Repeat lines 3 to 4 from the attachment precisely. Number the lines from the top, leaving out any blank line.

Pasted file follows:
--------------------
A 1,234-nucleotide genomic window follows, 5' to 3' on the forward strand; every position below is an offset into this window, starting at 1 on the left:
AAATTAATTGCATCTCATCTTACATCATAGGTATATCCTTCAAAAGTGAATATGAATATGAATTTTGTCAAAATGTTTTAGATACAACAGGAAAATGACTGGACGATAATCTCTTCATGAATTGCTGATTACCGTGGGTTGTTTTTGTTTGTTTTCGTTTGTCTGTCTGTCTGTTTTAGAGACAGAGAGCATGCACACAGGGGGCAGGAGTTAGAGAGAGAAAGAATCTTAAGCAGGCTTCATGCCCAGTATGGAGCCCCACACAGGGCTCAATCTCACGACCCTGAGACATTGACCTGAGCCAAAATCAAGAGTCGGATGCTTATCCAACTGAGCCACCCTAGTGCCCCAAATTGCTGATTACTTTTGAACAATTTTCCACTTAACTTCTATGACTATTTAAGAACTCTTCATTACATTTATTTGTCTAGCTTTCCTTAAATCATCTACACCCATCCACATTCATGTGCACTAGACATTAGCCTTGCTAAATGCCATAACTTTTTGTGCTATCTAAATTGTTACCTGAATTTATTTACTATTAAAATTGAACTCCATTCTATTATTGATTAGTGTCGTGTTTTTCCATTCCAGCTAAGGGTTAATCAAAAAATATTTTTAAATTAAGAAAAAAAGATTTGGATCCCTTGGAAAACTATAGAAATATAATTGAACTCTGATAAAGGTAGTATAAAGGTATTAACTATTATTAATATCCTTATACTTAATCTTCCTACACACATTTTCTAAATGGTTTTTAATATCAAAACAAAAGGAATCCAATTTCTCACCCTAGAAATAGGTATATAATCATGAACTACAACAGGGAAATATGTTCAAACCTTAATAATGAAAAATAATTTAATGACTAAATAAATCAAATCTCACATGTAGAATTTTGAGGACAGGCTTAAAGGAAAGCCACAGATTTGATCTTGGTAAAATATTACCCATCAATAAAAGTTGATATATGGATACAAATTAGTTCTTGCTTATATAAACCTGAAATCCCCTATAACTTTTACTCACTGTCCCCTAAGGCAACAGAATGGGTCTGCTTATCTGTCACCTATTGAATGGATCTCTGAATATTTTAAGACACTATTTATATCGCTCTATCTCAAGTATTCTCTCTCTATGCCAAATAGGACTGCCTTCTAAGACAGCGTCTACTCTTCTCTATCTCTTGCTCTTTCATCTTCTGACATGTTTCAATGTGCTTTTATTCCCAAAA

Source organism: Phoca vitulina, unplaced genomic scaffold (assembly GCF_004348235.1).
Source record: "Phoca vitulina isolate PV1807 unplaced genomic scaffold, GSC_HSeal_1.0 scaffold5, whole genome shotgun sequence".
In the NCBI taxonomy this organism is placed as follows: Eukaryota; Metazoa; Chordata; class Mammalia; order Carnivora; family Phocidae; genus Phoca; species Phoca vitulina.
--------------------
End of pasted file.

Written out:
Source organism: Phoca vitulina, unplaced genomic scaffold (assembly GCF_004348235.1).
Source record: "Phoca vitulina isolate PV1807 unplaced genomic scaffold, GSC_HSeal_1.0 scaffold5, whole genome shotgun sequence".